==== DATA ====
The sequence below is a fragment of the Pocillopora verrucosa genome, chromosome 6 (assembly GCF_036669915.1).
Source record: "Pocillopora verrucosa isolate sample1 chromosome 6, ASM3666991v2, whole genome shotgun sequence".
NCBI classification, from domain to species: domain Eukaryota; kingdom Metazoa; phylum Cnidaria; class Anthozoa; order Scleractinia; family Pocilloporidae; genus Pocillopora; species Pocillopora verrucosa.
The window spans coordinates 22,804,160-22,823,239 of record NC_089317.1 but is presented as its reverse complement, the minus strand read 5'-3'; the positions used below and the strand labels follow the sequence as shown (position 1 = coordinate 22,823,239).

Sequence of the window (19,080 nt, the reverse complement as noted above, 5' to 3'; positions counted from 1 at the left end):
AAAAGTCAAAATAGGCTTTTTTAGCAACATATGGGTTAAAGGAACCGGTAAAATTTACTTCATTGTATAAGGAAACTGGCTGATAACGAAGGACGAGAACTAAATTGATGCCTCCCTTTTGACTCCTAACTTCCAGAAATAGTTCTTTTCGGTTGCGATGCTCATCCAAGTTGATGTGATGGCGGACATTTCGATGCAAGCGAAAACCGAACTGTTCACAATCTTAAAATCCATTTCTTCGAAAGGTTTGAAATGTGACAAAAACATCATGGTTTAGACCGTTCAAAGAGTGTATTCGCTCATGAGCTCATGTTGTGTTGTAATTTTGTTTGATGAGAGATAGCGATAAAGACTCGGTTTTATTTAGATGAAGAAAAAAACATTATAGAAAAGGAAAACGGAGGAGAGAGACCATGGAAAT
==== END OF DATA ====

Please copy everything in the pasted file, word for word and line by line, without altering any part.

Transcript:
The sequence below is a fragment of the Pocillopora verrucosa genome, chromosome 6 (assembly GCF_036669915.1).
Source record: "Pocillopora verrucosa isolate sample1 chromosome 6, ASM3666991v2, whole genome shotgun sequence".
NCBI classification, from domain to species: domain Eukaryota; kingdom Metazoa; phylum Cnidaria; class Anthozoa; order Scleractinia; family Pocilloporidae; genus Pocillopora; species Pocillopora verrucosa.
The window spans coordinates 22,804,160-22,823,239 of record NC_089317.1 but is presented as its reverse complement, the minus strand read 5'-3'; the positions used below and the strand labels follow the sequence as shown (position 1 = coordinate 22,823,239).

Sequence of the window (19,080 nt, the reverse complement as noted above, 5' to 3'; positions counted from 1 at the left end):
AAAAGTCAAAATAGGCTTTTTTAGCAACATATGGGTTAAAGGAACCGGTAAAATTTACTTCATTGTATAAGGAAACTGGCTGATAACGAAGGACGAGAACTAAATTGATGCCTCCCTTTTGACTCCTAACTTCCAGAAATAGTTCTTTTCGGTTGCGATGCTCATCCAAGTTGATGTGATGGCGGACATTTCGATGCAAGCGAAAACCGAACTGTTCACAATCTTAAAATCCATTTCTTCGAAAGGTTTGAAATGTGACAAAAACATCATGGTTTAGACCGTTCAAAGAGTGTATTCGCTCATGAGCTCATGTTGTGTTGTAATTTTGTTTGATGAGAGATAGCGATAAAGACTCGGTTTTATTTAGATGAAGAAAAAAACATTATAGAAAAGGAAAACGGAGGAGAGAGACCATGGAAAT